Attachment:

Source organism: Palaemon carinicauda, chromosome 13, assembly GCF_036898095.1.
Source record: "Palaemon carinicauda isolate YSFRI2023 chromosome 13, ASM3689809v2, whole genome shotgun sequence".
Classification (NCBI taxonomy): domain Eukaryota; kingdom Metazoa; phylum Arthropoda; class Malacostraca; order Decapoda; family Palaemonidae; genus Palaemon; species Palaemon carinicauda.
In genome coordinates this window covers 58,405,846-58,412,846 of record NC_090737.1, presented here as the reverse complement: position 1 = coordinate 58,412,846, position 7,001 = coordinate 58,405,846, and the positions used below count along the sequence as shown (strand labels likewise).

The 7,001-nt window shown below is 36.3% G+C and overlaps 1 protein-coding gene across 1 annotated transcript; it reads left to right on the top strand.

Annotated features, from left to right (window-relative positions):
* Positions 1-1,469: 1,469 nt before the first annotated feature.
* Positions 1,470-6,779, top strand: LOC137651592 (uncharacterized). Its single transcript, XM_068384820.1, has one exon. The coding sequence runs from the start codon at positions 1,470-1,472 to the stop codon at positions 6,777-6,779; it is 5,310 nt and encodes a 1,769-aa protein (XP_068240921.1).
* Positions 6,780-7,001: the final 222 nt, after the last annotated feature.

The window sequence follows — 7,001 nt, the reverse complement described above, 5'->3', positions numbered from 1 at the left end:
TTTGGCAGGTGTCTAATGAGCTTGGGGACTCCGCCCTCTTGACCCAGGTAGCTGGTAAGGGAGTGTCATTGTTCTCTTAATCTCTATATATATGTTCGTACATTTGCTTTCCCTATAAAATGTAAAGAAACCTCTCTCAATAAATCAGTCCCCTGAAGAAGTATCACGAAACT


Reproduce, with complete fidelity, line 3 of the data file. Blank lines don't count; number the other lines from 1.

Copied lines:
Classification (NCBI taxonomy): domain Eukaryota; kingdom Metazoa; phylum Arthropoda; class Malacostraca; order Decapoda; family Palaemonidae; genus Palaemon; species Palaemon carinicauda.